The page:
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Trowel & Error
Is training still relevant in the decorative concrete industry? Has the industry reached the maturity stage in its life cycle which directly impacts the desire or need to be trained? Or are we on a plateau, about to witness yet another surge of growth with new technologies and methods?
Too often mixing decorative overlays becomes an afterthought or path of least resistance process. This is the drill and paddle I have used for years, so it must be OK. Worse yet, and I am guilty of this, those of us on the training and manufacturing side default to whatever mixer is provided when we show up for a product demonstration.
I’ve always been curious why certain decorative systems and finishes take hold only in certain regions of the country, while others are universal in their appeal and demand. The answer lies somewhere between perception, demand and what the market is offering.
Chris Sullivan discusses the new OSHA respirable crystalline silica regulation and how it may not impact all decorative concrete products.
The American Society of Concrete Contractors will hold its 16th Annual Conference September 14-17, 2017 at the Arizona Grand Resort in Phoenix.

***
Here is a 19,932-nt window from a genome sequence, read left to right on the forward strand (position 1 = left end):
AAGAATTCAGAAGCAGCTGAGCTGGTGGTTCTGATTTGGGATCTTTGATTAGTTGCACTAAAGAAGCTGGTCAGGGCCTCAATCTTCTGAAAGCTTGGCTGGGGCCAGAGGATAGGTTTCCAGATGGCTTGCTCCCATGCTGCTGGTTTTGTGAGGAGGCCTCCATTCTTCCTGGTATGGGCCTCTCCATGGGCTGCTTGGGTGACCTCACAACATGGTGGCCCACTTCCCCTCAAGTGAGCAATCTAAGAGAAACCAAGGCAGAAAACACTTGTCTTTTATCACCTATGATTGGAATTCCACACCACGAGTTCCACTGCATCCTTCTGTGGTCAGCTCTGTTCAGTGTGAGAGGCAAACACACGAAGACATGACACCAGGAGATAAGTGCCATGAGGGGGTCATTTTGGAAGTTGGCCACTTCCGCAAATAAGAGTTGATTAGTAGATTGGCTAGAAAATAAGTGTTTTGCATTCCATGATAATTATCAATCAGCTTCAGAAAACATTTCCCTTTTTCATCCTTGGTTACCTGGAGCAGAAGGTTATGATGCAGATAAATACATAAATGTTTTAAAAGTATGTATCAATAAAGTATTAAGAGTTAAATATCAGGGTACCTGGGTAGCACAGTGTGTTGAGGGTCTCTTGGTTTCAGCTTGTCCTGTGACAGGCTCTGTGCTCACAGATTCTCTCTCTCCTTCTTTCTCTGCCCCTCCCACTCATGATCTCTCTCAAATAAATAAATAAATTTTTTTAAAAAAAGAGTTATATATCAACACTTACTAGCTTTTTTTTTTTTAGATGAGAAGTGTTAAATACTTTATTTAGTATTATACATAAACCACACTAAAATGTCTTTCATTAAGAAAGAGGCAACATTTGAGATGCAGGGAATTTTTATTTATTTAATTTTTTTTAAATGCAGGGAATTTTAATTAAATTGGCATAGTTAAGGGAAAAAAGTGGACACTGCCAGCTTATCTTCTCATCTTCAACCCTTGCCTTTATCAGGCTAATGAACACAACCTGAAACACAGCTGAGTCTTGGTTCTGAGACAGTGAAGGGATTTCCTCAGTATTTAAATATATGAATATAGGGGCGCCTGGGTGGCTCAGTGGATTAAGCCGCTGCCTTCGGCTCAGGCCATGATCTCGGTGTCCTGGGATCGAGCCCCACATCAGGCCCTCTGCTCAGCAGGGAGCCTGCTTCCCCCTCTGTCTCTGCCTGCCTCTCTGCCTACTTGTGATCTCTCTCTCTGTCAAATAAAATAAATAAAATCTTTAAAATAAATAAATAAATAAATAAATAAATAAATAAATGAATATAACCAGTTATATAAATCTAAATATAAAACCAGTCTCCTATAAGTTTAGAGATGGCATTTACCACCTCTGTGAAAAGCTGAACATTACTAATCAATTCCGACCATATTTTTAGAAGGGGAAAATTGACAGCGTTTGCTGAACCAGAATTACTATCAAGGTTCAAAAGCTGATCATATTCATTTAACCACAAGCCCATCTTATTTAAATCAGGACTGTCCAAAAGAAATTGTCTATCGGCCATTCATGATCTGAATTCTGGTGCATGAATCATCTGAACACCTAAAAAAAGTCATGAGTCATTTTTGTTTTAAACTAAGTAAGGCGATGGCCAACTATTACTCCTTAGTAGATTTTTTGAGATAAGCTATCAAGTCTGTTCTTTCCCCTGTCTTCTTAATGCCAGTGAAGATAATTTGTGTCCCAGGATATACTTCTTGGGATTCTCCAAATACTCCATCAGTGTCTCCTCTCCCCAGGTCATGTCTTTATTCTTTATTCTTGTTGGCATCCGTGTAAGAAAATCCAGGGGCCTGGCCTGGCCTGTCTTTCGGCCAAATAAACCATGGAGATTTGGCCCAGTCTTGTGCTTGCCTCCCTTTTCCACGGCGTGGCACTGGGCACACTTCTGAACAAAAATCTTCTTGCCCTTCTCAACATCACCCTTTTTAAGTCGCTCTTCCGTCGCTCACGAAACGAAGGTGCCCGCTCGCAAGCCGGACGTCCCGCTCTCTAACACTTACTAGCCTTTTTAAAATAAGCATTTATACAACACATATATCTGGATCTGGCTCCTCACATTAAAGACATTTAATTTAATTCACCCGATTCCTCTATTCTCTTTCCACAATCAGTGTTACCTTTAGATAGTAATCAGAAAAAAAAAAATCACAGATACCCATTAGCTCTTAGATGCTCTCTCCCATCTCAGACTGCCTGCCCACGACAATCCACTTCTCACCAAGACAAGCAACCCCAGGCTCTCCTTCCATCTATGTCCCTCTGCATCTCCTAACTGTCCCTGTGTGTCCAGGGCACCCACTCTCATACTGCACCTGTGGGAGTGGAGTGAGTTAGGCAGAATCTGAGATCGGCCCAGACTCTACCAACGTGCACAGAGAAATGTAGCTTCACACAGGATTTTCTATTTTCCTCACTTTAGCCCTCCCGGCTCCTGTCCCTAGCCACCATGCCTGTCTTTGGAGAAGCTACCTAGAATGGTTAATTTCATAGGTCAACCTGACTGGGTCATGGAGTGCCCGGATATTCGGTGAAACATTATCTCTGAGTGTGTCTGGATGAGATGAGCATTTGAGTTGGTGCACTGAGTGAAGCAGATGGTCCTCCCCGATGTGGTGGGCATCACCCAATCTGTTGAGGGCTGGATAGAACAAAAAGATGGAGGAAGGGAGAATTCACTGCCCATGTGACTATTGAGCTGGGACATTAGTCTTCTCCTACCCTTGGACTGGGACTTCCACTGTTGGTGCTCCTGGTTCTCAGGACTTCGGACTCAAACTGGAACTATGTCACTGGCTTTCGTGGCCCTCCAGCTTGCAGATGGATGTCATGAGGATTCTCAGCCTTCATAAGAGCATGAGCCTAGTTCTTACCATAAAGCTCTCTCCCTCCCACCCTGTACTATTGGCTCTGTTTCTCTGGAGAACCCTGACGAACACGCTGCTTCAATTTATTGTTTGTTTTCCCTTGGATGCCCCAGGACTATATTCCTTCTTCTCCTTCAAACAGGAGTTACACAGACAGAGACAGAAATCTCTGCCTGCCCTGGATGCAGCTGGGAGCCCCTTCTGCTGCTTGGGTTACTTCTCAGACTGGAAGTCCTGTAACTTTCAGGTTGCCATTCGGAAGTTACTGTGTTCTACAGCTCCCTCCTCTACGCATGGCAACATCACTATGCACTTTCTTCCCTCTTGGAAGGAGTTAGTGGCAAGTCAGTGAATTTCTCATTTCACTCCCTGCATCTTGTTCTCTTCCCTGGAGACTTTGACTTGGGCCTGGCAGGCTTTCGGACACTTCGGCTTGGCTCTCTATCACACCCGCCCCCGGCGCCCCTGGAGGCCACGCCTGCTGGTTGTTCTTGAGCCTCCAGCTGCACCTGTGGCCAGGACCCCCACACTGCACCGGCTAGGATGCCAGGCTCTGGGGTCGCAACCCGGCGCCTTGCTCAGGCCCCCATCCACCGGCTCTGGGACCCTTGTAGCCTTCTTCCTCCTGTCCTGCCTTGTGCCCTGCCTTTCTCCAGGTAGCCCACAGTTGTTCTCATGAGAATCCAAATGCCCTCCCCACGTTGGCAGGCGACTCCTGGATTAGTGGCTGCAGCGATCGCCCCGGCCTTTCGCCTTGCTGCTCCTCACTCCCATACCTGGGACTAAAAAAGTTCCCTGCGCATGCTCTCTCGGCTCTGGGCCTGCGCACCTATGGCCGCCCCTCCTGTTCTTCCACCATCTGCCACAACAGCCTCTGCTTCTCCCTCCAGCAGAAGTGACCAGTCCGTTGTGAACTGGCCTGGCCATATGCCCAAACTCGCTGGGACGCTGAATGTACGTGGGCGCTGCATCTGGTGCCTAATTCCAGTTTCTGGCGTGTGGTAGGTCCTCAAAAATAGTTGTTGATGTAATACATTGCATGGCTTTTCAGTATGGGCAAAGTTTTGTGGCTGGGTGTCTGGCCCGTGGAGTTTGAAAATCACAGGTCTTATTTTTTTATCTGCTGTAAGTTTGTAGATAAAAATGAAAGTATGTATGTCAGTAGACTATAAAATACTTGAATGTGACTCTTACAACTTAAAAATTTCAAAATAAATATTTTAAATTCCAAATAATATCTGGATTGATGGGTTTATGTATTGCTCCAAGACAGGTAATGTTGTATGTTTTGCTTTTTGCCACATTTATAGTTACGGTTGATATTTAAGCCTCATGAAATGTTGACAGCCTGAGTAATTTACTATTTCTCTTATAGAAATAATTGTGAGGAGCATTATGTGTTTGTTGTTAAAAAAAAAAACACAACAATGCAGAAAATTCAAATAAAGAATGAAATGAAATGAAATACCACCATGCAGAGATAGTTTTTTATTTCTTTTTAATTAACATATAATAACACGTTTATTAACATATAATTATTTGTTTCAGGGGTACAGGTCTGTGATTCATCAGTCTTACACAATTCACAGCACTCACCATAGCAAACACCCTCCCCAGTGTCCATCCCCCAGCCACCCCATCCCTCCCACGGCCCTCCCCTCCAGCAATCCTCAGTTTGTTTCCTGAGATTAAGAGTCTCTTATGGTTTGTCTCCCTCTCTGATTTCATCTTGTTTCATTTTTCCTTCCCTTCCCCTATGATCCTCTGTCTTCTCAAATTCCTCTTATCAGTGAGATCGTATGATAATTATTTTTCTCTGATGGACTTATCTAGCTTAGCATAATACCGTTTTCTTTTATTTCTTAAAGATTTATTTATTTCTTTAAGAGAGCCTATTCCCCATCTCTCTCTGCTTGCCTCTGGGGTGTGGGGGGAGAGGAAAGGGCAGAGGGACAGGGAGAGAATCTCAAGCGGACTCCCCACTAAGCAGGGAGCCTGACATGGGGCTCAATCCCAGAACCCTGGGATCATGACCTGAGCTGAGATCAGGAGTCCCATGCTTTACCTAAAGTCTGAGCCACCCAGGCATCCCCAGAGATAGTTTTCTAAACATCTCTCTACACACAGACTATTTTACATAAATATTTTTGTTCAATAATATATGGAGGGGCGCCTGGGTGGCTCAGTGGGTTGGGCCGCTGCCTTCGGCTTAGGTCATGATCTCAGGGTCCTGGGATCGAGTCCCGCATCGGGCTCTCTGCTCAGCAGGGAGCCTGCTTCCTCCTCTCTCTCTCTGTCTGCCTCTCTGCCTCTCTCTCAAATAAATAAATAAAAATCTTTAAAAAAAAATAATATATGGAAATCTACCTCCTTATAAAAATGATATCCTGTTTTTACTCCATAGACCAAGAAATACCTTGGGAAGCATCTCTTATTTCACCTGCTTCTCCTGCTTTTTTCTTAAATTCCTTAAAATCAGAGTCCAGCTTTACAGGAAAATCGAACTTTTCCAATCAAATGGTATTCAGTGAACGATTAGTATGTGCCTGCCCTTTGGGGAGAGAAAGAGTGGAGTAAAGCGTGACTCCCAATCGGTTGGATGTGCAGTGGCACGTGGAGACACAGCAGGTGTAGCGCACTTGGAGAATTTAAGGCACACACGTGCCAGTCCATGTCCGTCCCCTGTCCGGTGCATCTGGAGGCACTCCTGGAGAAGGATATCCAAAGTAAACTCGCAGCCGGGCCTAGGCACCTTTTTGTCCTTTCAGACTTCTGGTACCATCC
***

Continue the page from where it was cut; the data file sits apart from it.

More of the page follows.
What’s new in decorative concrete? That was a popular question that came my way multiple times during the recent World of Concrete. I realize my name is out there, but I’m a long way from having a crystal ball to be able to predict what the future of our industry holds.
This issue of blotchy and inconsistent color and gloss created by a sealer is not that uncommon. There are multiple factors that can create this appearance, but the two most common are application — how the sealer was applied — and surface — what the sealer is being applied to in regard to density and porosity.
The decorative industry grew up on the “one size fits all” high-gloss sealer which was the go-to coating for decades. While high gloss is still widely used, low-gloss and natural finishes in the decorative concrete industry have been gaining momentum as homeowners, architects and designers seek more ecofriendly, green and natural-looking sealing options.
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